Note: Riot Games is not a Higher Logic client, nor did Higher Logic work with Riot Games around this issue. We just found this to be an inspiring story and a great example of fine community management at work. We’re excited to share the story with you.
How do you change the behavior of millions of community members? That’s the problem Riot Games had to solve with their game, League of Legends, when they realized that antisocial behavior - like gamers using racial and homophobic slurs with each other - had reached toxic levels.
By using social science and tons (and TONS!) of data, Riot Games uncovered tactics to reduce - if not end - toxic trolling within their game, League of Legends. League of Legends has 67 million players (27 million a day) and grossed an estimated $1.25 billion in revenue in 2015, but it’s reputation for toxic gamer behavior, such as gamers often making racist and homophobic remarks, made it hard to attract and retain players. Just because their gaming community created certain community norms didn’t mean that Riot Games had to maintain them - especially if they were hurtful to fellow gamers and deterred new people from playing their game. Toxic behavior, like racist and homophobic comments between teammates, created a very poor user experience for most of their players, so they set out to change their gamers’ behavior.
Riot Games hired Jeffrey Lin, who had just received his PhD in cognitive neuroscience. Jeffrey was to act as a game designer and had access to the company’s seemingly endless supply of user data. The first thing he did was assemble a team to go over thousands of log chats (chats between players) to get a clear picture of what was currently happening in the game.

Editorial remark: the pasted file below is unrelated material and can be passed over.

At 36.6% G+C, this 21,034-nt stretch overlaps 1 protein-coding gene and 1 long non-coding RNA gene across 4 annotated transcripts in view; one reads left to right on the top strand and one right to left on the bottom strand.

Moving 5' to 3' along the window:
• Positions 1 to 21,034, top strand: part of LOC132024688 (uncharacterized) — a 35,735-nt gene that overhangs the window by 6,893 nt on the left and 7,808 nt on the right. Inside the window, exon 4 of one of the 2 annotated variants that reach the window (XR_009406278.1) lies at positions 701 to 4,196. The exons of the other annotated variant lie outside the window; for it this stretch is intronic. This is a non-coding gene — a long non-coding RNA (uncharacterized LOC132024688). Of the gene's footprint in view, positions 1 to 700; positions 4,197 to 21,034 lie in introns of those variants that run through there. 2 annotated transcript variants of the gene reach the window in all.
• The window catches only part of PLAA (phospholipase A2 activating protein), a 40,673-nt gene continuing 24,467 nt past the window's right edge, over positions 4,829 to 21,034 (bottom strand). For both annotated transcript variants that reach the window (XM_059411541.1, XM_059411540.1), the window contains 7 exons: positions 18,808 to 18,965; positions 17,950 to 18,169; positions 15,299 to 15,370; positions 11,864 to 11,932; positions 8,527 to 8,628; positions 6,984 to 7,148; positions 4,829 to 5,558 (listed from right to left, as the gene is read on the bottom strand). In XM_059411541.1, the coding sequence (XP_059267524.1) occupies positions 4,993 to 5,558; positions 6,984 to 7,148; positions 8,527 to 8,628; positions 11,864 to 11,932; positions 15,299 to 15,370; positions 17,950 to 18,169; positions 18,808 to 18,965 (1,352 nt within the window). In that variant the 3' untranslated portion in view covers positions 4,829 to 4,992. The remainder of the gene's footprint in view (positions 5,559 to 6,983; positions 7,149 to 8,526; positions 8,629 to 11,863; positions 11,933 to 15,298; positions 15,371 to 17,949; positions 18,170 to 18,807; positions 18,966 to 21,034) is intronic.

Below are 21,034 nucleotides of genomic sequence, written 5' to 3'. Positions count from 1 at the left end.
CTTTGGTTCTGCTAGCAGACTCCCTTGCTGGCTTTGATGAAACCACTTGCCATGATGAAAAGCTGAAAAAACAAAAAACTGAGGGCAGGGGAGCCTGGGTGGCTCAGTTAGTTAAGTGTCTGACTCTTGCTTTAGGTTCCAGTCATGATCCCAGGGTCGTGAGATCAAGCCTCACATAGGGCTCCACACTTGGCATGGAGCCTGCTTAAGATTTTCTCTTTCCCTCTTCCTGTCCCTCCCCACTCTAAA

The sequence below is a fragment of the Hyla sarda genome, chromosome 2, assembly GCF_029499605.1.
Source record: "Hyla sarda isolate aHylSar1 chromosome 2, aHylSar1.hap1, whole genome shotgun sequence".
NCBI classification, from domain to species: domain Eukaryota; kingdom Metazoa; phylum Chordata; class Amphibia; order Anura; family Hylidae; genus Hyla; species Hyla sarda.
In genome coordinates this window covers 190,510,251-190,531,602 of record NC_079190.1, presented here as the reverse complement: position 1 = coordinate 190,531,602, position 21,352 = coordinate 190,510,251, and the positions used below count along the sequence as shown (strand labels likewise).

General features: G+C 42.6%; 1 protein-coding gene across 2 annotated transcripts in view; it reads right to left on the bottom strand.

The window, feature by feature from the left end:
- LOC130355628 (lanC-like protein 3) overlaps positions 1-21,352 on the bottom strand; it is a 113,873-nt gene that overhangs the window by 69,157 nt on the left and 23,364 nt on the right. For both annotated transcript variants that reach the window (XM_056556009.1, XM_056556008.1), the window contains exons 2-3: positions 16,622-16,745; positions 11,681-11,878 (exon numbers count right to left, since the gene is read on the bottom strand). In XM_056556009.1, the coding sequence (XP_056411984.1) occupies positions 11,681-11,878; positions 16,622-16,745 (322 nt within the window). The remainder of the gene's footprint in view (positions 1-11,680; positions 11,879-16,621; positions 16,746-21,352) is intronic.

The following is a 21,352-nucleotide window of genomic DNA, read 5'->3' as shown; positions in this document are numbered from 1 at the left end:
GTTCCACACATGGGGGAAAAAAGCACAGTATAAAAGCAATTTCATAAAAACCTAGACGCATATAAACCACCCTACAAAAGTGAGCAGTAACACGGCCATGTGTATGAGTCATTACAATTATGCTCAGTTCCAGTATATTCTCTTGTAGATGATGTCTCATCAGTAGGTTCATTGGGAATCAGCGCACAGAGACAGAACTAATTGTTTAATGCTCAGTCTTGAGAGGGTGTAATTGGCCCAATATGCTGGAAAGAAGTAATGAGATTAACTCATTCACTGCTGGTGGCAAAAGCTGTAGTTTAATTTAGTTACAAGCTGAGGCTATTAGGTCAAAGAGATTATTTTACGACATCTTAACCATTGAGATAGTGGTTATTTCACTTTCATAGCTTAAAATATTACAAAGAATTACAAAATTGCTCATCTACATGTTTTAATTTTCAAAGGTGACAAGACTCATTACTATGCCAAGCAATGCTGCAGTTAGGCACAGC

From his team’s analysis, they discovered that roughly 1% of the players were considered toxic - but they only accounted for 5% of all ‘toxic’ activity. This revelation was surprising, since it’s usually believed that most people don’t engage in bad behavior. Rather than just a few trolls bringing the community down, the culture at large allowed everyone to participate in toxic behavior at some level. That gave Jeffrey an important clue: he needed to change the entire culture - no small feat, given the vast number of players.
As any community builder would know, changing a widespread cultural problem is extremely difficult. But Jeffrey and his team had two incredible advantages working for them - autonomy and data.
Although Jeffrey has a PhD in cognitive neuroscience, he turned to psychology 101 basics. He decided to test ‘priming’ - where a person is exposed to something and their reaction is measured. Priming sounds more complicated than it is.
Jeffrey and his team ‘primed’ gamers with color coded tips throughout the game. Here’s an example tip: “Teammates perform worse if you harass them.” They discovered the tips performed best if they were in red boxes. Overall, they reduced verbal abuse by 6.2% and offensive language by 11%.